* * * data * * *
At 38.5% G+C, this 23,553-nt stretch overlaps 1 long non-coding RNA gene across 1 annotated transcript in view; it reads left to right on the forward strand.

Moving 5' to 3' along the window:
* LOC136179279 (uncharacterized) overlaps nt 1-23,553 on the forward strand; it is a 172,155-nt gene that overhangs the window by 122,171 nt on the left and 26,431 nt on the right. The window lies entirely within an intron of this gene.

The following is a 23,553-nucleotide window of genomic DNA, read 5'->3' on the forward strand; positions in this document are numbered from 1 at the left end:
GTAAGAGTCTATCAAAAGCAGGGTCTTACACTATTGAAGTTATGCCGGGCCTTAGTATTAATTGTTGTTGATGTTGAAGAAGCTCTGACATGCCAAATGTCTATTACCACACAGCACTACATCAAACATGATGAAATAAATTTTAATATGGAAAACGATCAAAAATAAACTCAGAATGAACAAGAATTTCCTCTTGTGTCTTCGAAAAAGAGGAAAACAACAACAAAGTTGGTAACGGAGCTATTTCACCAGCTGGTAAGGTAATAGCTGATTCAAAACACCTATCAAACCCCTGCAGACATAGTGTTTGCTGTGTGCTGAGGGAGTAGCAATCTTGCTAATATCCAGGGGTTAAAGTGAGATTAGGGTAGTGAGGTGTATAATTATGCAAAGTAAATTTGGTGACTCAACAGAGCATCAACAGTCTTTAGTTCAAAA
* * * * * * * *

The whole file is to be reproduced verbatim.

At 38.5% G+C, this 23,553-nt stretch overlaps 1 long non-coding RNA gene across 1 annotated transcript in view; it reads left to right on the forward strand.

Moving 5' to 3' along the window:
* LOC136179279 (uncharacterized) overlaps nt 1-23,553 on the forward strand; it is a 172,155-nt gene that overhangs the window by 122,171 nt on the left and 26,431 nt on the right. The window lies entirely within an intron of this gene.

The following is a 23,553-nucleotide window of genomic DNA, read 5'->3' on the forward strand; positions in this document are numbered from 1 at the left end:
GTAAGAGTCTATCAAAAGCAGGGTCTTACACTATTGAAGTTATGCCGGGCCTTAGTATTAATTGTTGTTGATGTTGAAGAAGCTCTGACATGCCAAATGTCTATTACCACACAGCACTACATCAAACATGATGAAATAAATTTTAATATGGAAAACGATCAAAAATAAACTCAGAATGAACAAGAATTTCCTCTTGTGTCTTCGAAAAAGAGGAAAACAACAACAAAGTTGGTAACGGAGCTATTTCACCAGCTGGTAAGGTAATAGCTGATTCAAAACACCTATCAAACCCCTGCAGACATAGTGTTTGCTGTGTGCTGAGGGAGTAGCAATCTTGCTAATATCCAGGGGTTAAAGTGAGATTAGGGTAGTGAGGTGTATAATTATGCAAAGTAAATTTGGTGACTCAACAGAGCATCAACAGTCTTTAGTTCAAAA